Have you ever opened your fridge and wondered how on earth it became so cluttered and full of bottles, packages, and other containers? Yeah, you’re not alone. Americans tend to look at their fridge as a secondary food storage place after the pantry, but the fact is, we tend to overuse them.
Refrigerators were designed to help slow down bacteria growth in certain foods, making them last longer. However, lots of foods aren’t prone to this type of bacteria growth and don’t need to be refrigerated at all.
You may have found yourself wondering whether or not a food item should go in the fridge, and since you weren’t sure, the fridge may have been a ‘safe’ bet. This is how a refrigerator can quickly become a cluttered mess.
Here are 8 foods that don’t require refrigeration – you might find some of these surprising.
Let’s clear up some prime real estate!
1. Hot sauce
After cracking open a bottle of some delicious, spicy hot sauce, you might think that you should throw it in the refrigerator. No need. Since vinegar is the main ingredient in most hot sauces, it preserves the sauce naturally. So, unless it’s a personal preference, hot sauces can stay out on the counter or in the cupboard. Soy sauce, too!
Ketchup is hands down one of the most popular condiments in the United States, but a bottle of it is probably taking up unnecessary room in the fridge. Unless you like your ketchup cold, there’s no need to refrigerate it. The acidic ingredients in ketchup give it a pH balance of around 3.5-3.9; most harmful bacteria need a pH level of 4.5 or higher to grow. Just make sure to keep it out of direct sunlight.
Since tomatoes are so delicate, you might think that they should be refrigerated to make them last longer, but this just isn’t the case. Tomatoes are grown in warm climates and ripen best when kept at room temperature. If you prefer keeping tomatoes in the fridge, just make sure to eat them within a day or two.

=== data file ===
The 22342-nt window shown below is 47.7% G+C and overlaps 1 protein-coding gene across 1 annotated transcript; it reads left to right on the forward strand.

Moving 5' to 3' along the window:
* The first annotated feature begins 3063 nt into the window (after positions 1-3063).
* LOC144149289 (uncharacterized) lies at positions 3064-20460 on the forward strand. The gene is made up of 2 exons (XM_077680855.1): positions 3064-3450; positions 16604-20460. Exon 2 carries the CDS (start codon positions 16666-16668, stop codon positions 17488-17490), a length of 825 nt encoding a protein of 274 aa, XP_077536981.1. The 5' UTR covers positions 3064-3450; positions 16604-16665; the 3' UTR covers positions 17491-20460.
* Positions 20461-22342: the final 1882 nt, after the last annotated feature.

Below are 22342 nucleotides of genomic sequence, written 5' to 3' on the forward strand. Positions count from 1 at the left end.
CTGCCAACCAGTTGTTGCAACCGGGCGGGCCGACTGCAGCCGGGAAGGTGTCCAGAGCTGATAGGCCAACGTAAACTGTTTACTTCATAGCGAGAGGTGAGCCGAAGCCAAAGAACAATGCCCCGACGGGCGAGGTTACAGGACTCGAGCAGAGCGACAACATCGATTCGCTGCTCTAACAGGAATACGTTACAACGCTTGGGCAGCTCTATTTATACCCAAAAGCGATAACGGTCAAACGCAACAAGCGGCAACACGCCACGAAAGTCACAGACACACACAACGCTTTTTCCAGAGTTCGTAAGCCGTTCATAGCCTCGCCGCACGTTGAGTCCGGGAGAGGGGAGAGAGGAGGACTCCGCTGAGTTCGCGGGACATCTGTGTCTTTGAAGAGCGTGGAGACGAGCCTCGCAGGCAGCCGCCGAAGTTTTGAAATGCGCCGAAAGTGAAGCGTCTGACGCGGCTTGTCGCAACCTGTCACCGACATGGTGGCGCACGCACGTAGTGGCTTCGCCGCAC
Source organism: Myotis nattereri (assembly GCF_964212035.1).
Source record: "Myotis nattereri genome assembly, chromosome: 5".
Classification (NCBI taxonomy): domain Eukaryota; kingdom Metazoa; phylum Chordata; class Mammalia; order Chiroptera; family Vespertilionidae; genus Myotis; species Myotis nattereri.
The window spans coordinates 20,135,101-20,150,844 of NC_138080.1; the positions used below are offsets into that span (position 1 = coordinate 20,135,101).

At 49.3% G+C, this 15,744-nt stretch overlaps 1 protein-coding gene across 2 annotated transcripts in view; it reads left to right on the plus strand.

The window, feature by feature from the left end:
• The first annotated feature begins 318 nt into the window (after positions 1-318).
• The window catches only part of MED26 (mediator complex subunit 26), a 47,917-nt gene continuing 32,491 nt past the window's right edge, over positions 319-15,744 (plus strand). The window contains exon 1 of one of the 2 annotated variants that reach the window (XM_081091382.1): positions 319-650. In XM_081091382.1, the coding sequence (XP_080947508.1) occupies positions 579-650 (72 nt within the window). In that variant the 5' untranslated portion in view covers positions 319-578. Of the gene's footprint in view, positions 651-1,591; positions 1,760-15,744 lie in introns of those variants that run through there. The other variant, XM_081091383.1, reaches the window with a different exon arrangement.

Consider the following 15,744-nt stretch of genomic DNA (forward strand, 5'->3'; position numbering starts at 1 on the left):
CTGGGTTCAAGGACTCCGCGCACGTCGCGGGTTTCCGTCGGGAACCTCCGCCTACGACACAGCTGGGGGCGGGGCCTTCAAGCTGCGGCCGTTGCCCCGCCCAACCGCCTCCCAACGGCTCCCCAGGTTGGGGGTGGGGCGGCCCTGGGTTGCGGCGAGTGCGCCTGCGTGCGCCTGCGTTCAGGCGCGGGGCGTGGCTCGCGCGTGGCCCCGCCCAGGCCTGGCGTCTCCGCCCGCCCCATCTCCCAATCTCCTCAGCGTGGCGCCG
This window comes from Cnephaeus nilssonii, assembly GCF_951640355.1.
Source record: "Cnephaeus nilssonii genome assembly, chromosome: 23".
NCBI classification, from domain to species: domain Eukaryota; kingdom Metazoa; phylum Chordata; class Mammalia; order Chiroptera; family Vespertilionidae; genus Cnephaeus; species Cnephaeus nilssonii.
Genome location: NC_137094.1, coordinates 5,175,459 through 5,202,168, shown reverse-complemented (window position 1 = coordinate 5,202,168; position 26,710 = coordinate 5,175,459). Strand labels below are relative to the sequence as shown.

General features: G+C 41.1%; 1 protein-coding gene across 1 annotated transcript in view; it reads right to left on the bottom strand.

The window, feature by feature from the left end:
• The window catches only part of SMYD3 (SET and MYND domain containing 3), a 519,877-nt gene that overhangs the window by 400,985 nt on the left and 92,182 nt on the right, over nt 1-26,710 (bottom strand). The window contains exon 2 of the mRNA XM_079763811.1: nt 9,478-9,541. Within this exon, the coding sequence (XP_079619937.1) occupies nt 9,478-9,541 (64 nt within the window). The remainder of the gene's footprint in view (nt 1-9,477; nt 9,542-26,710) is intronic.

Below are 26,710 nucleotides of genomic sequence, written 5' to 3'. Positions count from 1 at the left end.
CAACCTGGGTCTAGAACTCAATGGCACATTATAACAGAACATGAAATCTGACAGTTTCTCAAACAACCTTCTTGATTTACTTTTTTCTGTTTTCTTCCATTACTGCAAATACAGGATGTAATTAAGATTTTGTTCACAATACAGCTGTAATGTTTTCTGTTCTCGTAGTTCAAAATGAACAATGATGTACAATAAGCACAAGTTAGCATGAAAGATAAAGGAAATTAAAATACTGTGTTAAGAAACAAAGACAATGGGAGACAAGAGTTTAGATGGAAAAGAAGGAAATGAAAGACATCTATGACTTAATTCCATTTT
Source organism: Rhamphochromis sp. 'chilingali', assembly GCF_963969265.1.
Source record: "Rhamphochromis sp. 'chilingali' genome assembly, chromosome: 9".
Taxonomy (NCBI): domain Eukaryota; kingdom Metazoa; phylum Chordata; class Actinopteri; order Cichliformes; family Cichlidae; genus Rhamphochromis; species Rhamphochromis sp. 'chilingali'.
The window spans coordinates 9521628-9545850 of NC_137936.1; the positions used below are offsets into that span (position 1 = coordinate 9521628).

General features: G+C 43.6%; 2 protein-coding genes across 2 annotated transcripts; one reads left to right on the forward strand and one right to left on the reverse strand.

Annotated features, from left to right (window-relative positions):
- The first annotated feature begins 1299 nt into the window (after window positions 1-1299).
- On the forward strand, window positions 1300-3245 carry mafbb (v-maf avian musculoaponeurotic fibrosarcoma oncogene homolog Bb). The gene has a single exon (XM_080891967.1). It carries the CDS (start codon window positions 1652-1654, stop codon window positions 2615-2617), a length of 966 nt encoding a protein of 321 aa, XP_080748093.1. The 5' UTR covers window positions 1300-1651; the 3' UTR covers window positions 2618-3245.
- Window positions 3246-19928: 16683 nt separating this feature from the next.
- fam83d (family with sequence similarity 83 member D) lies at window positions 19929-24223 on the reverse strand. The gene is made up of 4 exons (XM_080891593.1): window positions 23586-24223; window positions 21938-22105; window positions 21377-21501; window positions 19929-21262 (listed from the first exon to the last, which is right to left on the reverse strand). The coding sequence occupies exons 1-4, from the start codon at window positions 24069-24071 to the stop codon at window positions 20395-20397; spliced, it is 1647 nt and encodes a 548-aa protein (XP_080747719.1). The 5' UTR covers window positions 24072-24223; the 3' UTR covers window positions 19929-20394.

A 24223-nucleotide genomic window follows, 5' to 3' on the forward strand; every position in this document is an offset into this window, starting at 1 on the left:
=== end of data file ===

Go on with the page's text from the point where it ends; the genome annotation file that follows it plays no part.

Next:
4. Maple Syrup
Cold syrup on pancakes?! Who likes that? Popping it in the microwave is an option, but the truth is – it shouldn’t be cold in the first place. In order for bacteria to grow, it requires water. To get a bit sciency-y on you, food has a moisture content that corresponds with an aw value. For bacteria to grow, it needs a value of .90 or higher to grow – maple syrup’s value is only .80. For context, raw meat has a value of .95.
We all love room-temperature, spreadable butter, but for some reason, we all keep it in the fridge. Since butter is mostly fat, with very little protein, it doesn’t support bacteria growth. However, butter will go bad if it is exposed to oxygen, light, or heat; so, although it can stay on the counter for around a week, be sure to keep it in an opaque dish.
Pickling foods is a preservation process used to keep foods stored for a long time without the need for refrigeration. Since pickles’ main ingredient is vinegar, there’s no need to put them in the fridge, unless it’s a preference.
7. Peanut Butter
There are six factors that contribute to the growth of bacteria; protein and moisture are two of them. High-protein foods, like meat and milk, are prone to bacteria growth – peanut butter is also high in protein. The game-changer is the fact that peanut butter has a very low moisture content, preventing bacteria growth. Just like butter, peanut butter can go rancid if exposed to oxygen, light, or heat, so be sure to keep it in the cupboard.
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Cold honey is the bane of every tea drinker’s existence. Honey can have an almost indefinite shelf life if it’s stored properly. You might see “best by” dates printed on honey bottles, and these are done for practical purposes because honey types can vary greatly. In reality, honey can be stored for decades or centuries; it just needs to stay in a cool place, out of sunlight – like a cupboard. If it crystallizes, simply place the bottle in a pan with hot water and stir while heating it, this will re-liquify the honey. Don’t use a microwave, as it will heat too quickly and burn the honey.
H/T: The Spruce